Paul’s Damascus experience has long been considered by Christians as the paradigm of conversion. Since the twentieth century, scholars such as Wrede, based on Paul’s claim in Philippians 3:6 that ‘as to righteousness under the law’ he is ‘blameless’, have refuted the idea that Romans 7 was Paul’s personal confession of his moral failure. They no longer see a contrite and guilt-ridden Paul, and neither the Damascus experience as represented in Romans 7. Which has raised two issues; firstly, was Paul still believing in his Jewish God after the Damascus encounter, or was it a conversion experience? Secondly, it is a consensus among the biblical scholars that Paul received his ‘calling’ at Damascus; however, what was he called for? In other words, what was the content of his Gospel calling?
This thesis analyzes the Pauline passages—1 Cor 9:1-2; 1 Cor 15:1-12; 2 Cor 4:6; Gal 1:11-16; Phi 3:4-11-- which have been considered by scholars as related to the Damascus event, as the scope of study. By working through these passages, this thesis intends to let Paul speaks for himself and to understand whether Paul himself considers this remarkable experience as one of conversion, and what the Gospel is about in his own mind.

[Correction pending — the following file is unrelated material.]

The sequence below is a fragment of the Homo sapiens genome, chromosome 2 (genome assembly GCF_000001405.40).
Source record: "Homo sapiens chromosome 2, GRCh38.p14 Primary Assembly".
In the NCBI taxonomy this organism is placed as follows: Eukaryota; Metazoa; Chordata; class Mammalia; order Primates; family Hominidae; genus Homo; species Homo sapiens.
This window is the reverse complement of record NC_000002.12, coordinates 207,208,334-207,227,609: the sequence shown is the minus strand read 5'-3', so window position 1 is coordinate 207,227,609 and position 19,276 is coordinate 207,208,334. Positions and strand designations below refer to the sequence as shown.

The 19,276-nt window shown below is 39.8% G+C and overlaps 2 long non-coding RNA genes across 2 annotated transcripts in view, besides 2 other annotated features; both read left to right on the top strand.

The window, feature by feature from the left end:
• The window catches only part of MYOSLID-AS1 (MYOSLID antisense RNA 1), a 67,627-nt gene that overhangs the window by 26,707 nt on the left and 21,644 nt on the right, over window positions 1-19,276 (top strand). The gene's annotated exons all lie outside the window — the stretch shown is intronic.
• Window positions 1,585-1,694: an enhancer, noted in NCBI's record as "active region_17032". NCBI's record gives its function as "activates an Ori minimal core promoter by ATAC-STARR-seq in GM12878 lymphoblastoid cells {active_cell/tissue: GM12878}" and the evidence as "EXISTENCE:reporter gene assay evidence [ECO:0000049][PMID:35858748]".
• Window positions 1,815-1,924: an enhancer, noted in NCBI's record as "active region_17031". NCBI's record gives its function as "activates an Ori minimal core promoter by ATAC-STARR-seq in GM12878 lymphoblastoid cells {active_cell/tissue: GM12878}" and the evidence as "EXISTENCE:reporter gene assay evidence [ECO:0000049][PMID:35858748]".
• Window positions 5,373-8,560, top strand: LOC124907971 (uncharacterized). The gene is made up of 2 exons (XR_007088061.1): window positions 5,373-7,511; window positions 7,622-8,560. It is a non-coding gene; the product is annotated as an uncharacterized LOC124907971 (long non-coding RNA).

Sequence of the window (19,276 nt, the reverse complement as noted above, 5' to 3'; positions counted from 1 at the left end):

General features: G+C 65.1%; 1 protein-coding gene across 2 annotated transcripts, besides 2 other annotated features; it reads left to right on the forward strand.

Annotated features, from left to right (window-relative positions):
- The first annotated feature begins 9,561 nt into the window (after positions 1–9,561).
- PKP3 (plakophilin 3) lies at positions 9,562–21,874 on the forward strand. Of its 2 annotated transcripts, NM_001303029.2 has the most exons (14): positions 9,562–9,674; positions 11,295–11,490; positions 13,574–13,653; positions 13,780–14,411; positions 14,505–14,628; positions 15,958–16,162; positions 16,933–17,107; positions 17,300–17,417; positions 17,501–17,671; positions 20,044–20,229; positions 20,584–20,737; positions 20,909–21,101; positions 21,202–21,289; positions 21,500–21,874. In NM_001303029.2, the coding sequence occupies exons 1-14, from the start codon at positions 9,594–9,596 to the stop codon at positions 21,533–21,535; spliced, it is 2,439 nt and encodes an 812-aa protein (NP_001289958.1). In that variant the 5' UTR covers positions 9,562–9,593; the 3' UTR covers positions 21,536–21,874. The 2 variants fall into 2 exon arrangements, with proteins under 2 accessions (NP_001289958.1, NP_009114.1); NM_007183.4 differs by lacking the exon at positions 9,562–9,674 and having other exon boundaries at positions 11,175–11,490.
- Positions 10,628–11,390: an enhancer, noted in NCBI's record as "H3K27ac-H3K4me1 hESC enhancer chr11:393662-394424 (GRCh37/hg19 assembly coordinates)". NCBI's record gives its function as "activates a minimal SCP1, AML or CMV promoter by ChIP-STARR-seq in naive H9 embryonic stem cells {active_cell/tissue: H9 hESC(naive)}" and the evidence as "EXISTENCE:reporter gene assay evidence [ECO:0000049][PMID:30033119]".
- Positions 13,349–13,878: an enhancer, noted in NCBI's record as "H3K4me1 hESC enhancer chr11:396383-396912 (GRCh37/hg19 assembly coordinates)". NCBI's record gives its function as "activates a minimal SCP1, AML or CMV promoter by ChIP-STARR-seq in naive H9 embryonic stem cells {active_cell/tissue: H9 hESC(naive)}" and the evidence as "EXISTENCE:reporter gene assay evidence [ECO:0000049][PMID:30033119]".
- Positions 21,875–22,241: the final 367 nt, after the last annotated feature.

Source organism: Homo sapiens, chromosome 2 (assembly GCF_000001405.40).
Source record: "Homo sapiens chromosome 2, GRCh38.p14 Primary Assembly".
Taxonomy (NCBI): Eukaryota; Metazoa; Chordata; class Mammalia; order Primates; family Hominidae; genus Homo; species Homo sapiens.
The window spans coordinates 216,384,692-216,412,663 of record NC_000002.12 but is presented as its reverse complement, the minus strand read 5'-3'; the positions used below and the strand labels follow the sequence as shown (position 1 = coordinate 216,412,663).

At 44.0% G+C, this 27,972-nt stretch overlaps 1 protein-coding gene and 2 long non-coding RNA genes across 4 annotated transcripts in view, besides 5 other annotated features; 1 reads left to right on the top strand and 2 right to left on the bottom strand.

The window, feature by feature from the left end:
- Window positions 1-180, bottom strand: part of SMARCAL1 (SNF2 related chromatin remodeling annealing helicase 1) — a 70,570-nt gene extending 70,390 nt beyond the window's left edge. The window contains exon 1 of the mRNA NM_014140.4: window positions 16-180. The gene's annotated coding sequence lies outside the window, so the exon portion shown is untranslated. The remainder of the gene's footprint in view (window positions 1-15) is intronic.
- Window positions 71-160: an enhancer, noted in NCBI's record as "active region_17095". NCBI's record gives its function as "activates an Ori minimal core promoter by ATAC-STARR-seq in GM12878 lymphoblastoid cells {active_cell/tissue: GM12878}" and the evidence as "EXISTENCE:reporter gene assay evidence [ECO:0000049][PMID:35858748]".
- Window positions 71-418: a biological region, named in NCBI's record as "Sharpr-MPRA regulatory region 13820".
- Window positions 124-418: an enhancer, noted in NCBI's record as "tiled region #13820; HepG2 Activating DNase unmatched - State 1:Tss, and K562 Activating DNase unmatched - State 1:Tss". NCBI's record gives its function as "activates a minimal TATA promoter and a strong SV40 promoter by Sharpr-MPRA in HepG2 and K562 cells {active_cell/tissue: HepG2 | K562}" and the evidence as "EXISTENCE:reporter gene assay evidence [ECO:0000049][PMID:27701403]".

The result of this study shows that Paul still sees himself as a Jew, however his Jewish heritage became meaningless while Jesus is to be valued as way to salvation. Rather, he sees himself as God’s people of the New Testament, turning from Judaism to God’s church. Only through Jesus does he see himself as one belonging to God. The Damascus event, thus, can be defined as a conversion experience.
As for the Gospel Paul received from this experience, unlike what Wrede, Schweitzer, Dunn have claimed, it is not only a confirmation of Jesus as Messiah, but also include Justification by Faith. In other words, Paul’s Gospel does have the aspect of personal justification which the Reformed tradition interprets as sinners being saved through their faith in Jesus, the eternal solution for human dilemma, while the aspect of collective justification which some scholars interpret as being in Christ through the Holy Spirit, that Gentiles are also included in God’s salvation plan, is not excluded as well.